So, I forked my way through the carrot patches yesterday, tossing the dirt-covered roots into my bushel basket. Surprisingly, it filled up quickly. In the past I’ve been lucky to fill up a single bag with my carrot harvest. This year, however, I already have two bags of carrots in the fridge, and now I have a bushel more to put up for the winter. Even more impressive, however, is the fact that more than half of these carrots are more than two inches long. I’d even be willing to claim that more than half are over four inches long!
Some sources say to wait to dig your carrots until late in the fall, and then only after several sunny days. It seems our sunny days ended about mid-September, so I dug mine in spite of rain. Then these sources tell you to leave your freshly dug carrots out in the sun to dry for a few hours. This will make removing any clinging soil easier, and it will kill off the root hairs. If you plan to store your carrots whole, say in a root cellar, then you want these root hairs killed of, for this will make the whole carrot go dormant. If the carrot doesn’t go dormant (or if dormancy is broken during storage – more on this in a bit), it will rot.
Now, if you are going to cut up your carrots and freeze them, as my family always did, this next bit won’t apply. You can just go ahead and wash them, cut them up, blanch and freeze. If you want to store your carrots raw, read on.
Clean the soil from the roots. You want to do this gently, with as little handling as possible. Some authorities say to use well-chlorinated water when you clean so as to kill off all unwanted pathogens. Use your own judgement. Take your clean carrots and trim off the tops to about two inches. Now you have a choice to make. Do you want to store the carrots in your fridge, or in a root cellar type of system?
If going the fridge route, take your carrots and place them in plastic bags that have holes in them. You want to be sure the carrots get some air circulation. Then stick them into the coldest part of your fridge. Carrots want to be stored between 32 and 40 degrees Fahrenheit, and they want to be kept moist. Below 32 they will freeze, and over 40 they will break dormancy and either start to sprout or start to rot.
If you opt to store in the cellar, garage, non-heated attic, or on the porch, you can go with the traditional storage system. Take a crate, box or barrel. Fill the bottom two to three inches deep with damp peat moss, sand or sawdust. Place a layer of carrots on top, staying two to three inches from the sides. Cover with another two to three inches of damp peat/sand/sawdust. Add another layer of carrots, etc., until you reach the top. The last layer should be your insulating material. Place the container in a cold, moist area. Again, you want the temperature to be steady, somewhere between 32 and 40 degrees. If your carrots are stored in an area where the temperature fluctuates, even if it is only by about five degrees, your carrots will break dormancy and either sprout or rot.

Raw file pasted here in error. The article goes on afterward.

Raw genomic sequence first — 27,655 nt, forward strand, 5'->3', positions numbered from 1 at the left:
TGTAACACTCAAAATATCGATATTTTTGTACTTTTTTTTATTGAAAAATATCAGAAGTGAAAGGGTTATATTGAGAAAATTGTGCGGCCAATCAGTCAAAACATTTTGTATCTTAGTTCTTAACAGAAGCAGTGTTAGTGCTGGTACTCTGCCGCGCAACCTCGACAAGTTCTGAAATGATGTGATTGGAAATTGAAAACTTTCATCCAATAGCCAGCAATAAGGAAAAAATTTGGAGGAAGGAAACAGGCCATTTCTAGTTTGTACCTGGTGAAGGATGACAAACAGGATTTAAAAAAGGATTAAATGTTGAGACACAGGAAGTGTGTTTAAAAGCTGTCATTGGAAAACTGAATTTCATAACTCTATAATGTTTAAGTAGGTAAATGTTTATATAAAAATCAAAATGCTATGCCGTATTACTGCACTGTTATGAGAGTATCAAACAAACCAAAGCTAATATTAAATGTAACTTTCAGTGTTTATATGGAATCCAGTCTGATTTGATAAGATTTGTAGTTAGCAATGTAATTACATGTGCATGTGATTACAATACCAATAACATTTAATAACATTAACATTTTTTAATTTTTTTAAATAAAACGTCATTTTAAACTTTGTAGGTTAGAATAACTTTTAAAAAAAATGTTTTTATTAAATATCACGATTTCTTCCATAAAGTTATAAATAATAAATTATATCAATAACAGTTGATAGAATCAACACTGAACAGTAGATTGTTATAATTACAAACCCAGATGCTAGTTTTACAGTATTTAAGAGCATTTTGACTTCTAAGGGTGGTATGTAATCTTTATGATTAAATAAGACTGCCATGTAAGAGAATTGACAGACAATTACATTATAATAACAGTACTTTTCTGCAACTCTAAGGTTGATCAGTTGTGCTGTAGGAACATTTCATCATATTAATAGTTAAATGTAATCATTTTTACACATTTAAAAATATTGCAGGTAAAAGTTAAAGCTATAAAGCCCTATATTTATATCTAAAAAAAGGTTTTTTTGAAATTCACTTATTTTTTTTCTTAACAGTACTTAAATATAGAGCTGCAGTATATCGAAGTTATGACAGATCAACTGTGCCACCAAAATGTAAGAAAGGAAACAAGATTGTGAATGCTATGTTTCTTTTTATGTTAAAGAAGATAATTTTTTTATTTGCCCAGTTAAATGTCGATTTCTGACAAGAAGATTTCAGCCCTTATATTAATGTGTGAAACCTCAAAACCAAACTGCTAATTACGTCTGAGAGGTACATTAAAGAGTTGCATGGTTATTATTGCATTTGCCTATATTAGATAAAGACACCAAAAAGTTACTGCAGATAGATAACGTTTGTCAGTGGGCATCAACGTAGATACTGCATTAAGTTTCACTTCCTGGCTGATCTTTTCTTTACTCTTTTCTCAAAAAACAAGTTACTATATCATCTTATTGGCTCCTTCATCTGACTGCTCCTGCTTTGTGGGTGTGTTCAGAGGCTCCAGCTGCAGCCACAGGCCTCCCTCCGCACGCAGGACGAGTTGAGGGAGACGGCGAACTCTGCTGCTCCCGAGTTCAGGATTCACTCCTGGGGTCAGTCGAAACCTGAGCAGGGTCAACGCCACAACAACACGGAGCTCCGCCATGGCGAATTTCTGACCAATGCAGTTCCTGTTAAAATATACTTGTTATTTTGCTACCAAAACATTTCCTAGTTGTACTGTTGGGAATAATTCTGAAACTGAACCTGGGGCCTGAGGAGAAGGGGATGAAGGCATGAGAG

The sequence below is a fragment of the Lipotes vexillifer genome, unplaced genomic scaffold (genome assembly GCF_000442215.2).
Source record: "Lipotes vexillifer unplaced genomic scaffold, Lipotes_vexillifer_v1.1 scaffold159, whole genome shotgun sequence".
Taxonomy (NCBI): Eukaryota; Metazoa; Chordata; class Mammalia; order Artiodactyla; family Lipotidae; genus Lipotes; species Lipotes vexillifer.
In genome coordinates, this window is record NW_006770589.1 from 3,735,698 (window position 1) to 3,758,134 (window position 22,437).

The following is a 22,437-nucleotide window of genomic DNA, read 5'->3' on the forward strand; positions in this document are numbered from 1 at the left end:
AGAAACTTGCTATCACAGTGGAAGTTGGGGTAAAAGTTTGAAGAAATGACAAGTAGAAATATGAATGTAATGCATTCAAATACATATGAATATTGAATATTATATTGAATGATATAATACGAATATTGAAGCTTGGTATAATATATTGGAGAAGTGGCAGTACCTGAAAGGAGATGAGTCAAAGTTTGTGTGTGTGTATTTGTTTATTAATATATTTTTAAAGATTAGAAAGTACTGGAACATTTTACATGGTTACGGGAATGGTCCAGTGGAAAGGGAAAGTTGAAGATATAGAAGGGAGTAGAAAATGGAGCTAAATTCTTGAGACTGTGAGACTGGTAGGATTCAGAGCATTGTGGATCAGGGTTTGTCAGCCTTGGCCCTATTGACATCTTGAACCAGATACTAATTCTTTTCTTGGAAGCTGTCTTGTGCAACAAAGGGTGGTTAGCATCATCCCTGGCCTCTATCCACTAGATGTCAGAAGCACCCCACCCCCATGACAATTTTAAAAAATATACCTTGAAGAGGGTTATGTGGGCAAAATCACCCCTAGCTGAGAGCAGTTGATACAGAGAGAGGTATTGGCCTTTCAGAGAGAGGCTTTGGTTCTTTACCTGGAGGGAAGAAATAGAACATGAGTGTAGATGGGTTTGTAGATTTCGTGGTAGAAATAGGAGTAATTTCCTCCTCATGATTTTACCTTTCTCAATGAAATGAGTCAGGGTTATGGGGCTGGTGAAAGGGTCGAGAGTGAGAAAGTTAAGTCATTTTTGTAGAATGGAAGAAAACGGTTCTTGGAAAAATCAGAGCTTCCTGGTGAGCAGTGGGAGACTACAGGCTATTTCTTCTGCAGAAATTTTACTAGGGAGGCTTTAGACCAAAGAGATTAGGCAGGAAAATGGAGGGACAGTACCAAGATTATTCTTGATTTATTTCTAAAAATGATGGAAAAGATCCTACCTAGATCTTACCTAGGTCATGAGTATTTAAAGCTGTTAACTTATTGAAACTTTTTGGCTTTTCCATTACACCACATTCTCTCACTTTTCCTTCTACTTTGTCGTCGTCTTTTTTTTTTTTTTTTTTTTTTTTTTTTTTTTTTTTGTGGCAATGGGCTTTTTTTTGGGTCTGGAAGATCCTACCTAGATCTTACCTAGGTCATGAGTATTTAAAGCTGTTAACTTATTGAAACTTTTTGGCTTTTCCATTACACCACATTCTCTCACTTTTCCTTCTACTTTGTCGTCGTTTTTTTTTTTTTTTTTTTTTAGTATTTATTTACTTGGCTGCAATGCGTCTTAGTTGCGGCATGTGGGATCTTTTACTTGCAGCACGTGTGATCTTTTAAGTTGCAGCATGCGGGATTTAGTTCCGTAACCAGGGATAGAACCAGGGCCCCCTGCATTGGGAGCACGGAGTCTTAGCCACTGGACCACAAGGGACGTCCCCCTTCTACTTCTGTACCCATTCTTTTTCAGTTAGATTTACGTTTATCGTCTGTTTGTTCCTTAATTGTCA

My last two carrot harvests, which, as previously mentioned, only filled a single bag each year, did very well in my fridge all winter long. I chopped them up for color in my omelets, diced them into the dog’s food, and added them to stews. This year, however, because I have so many carrots, I will probably be blanching and freezing most of them. Some will stay in the fridge, though – a garden fresh carrot is a welcome taste at any time of year.
This week Richard Lamoy will help begin the harvest of 25 varieties of cold-hardy grapes at an experimental farm in Willsboro. “The grapes are running about two weeks late this year,” says Lamoy, who lives in Morrisonville and cultivates a three-acre vineyard of his own. With a cold winter, wet spring and summer, windy pollination and now a cold rainy harvest, he says, “pretty much anything that can go wrong this season has gone wrong. Still we’re hoping to get some good wines out of it.” Wine grapes are new to the Champlain Valley so LaMoy was eager to find out how locally grown wines compare to more established vintages. This year he entered eight wines he made in a contest sponsored by WineMaker magazine. He came home with six medals, including a gold for French hybrid white grapes (LaCrescent). “Obviously they did pretty well,” he says. “I’m encouraged by that. The whites are doing especially well in this region.”